Friday, January 19, 2007

There's a lot of argument on certain sites about the ordination of gay bishops in the Episcopal Church,and whether or not it is a sign of 'end times'.

Here, for what it is worth, is my response to some of the more outlandish freaks:

"Many writers on this topic have noted the assertion from Leviticus 18:22 that homosexuality is an abomination, and gone on to ask how can a Biblical Church ordain gay bishops.

The answer is very simple: many Christians accept the Bible as containing the Word of God, telling the life story of Jesus, and containing compelling moral guidelines, whilst also realising that they are reading a translation of a number of texts written by a number of different people between two and four thousand years ago.

Many Christians would emphasis that, for them, the importance of the Bible, is its information about the life of Christ. Many would point out that Jesus himself said he was making 'a new covenant', replacing all of the precepts of the Old Testament with two: "Love God with all your heart" and "Love thy neighbour as thyself". "There is no other commandment than these." (Mark 12: 28 - 31). Christians, in an acceptance of Christ, are forced to prefer his teachings to the Old testament laws when they come into conflict: the exhortations to 'turn the other cheek' are clearly not compatible with the OT's demand of 'an eye for an eye'. Otherwise there would have been a whole lot of cheek-slapping going on...

So, people have a nuanced, textured view of the Bible, recognising that no two translations are the same, and that the texts of which the Bible is made up are not necessarily the same as they always were. Are the Apocrypha just as much part of the Word of God as the accepted Bible? What about the books from the Nag Hammadi Library?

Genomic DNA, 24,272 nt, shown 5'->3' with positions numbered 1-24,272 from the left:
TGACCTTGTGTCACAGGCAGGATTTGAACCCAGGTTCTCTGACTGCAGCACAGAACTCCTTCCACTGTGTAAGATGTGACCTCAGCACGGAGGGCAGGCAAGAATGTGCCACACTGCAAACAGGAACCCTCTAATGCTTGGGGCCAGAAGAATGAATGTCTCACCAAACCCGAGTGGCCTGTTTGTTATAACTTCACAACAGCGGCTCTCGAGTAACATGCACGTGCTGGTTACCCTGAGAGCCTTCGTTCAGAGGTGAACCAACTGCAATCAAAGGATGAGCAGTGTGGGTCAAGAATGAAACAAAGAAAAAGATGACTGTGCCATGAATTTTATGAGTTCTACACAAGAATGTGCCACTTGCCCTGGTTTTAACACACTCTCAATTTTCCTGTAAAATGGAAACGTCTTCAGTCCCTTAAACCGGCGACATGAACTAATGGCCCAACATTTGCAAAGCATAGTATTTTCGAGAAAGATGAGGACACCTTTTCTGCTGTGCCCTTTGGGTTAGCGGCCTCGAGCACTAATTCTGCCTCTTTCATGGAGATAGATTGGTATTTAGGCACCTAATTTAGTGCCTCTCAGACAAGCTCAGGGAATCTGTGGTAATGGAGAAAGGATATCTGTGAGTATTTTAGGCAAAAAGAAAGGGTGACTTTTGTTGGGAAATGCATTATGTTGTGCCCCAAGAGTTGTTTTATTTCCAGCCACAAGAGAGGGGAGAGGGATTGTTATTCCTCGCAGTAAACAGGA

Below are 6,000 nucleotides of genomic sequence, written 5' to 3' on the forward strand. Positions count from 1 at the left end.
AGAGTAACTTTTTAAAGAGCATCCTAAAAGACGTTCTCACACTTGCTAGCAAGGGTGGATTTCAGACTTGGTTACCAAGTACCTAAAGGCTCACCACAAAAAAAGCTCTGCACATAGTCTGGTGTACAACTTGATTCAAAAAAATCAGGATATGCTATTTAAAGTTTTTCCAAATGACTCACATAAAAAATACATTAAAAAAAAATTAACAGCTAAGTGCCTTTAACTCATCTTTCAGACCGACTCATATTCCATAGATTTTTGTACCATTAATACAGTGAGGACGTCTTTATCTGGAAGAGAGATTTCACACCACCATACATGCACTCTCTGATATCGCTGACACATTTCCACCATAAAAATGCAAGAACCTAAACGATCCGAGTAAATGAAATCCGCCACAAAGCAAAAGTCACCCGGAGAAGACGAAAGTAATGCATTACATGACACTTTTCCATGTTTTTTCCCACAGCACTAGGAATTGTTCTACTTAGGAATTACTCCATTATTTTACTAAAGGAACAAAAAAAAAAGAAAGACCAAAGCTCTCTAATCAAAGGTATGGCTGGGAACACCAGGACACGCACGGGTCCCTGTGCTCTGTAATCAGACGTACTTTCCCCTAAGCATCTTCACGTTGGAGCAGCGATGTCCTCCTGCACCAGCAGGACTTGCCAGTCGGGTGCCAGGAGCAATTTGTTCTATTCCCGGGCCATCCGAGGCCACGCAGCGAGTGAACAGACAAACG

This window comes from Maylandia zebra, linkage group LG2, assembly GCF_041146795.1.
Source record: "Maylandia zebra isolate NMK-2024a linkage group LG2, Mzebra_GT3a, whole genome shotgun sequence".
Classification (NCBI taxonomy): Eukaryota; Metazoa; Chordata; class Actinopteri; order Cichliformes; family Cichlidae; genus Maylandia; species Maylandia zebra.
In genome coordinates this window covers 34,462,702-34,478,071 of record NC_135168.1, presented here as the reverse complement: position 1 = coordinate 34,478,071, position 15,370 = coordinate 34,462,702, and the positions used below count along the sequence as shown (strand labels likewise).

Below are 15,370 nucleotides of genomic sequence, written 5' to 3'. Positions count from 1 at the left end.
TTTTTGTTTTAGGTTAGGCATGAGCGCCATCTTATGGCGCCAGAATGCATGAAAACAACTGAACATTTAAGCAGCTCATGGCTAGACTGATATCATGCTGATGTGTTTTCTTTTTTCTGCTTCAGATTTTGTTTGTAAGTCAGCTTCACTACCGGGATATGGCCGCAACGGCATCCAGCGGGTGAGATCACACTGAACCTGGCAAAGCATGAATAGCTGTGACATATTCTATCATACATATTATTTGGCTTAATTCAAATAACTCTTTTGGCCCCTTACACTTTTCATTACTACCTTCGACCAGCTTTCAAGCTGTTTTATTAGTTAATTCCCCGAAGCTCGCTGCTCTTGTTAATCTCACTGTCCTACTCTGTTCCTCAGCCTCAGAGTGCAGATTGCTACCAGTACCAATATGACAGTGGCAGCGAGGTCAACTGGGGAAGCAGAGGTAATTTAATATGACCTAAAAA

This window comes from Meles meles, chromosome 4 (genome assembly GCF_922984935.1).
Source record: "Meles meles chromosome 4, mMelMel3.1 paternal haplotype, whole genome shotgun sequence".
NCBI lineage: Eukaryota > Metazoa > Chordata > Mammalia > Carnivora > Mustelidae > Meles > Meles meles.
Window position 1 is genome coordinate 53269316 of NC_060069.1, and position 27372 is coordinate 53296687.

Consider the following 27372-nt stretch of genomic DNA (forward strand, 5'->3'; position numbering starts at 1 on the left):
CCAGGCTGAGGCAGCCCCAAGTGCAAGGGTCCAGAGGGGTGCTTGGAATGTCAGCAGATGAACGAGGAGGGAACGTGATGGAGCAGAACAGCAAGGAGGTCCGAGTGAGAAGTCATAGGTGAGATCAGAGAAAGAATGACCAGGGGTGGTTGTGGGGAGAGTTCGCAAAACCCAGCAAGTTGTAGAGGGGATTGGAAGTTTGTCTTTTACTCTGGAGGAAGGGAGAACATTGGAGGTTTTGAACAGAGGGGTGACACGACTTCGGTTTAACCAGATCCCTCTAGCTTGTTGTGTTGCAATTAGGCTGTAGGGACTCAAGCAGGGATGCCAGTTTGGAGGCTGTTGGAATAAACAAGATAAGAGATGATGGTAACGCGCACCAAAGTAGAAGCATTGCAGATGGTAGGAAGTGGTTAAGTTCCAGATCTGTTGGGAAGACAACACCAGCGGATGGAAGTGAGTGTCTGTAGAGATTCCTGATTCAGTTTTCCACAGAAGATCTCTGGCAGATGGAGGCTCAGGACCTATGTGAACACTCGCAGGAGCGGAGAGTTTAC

To conclude, let us look only at Chapter 11 of Leviticus. What other things does it consider an abomination? Eating of shellfish (11:10). By the logic that this is an abomination, God hates it, no bishop who intends to eat shellfish in the future should be ordained. God even hates lobster shells: "their carcasses you shall have in abomination." Odd that the God who made prawns should feel so strongly about them.

In verses 7 and 8 Leviticus clearly states that no one should touch the skin of a pig ("their carcasses you shall not touch"). Someone obviously forgot to tell Pope John Paul II, who, when playing soccer in Poland, must certainly have come into contact with the skin of the pig, or he would have been terrible at his position in goal.

If we take God at his word as revealed in Leviticus God hates gays about as much as he hates menstruating women (Leviticus 15:19) and Wilbur from Charlotte's Web (11:7).

Leviticus also states that we should atone adulterers to death (20:10). Thus, among those who should be stoned are such leaders as Jim Bakker, Rush Limbaugh and Newt Gingrich. Maybe Leviticus does get some things right...

Jesus, you may remember, actually intervened to stop an adulteress being stoned to death, saying: "Let he who is without sin cast the first stone." He clearly disagreed with some of the teachings of the Old Testament, and said so explicitly.

That is how one can be a Christian, a Biblical Christian, and believe that the ordination of gay bishops is part of Jesus' challenge to us to love one another as ourselves, and his affirmation of the new covenant for all mankind."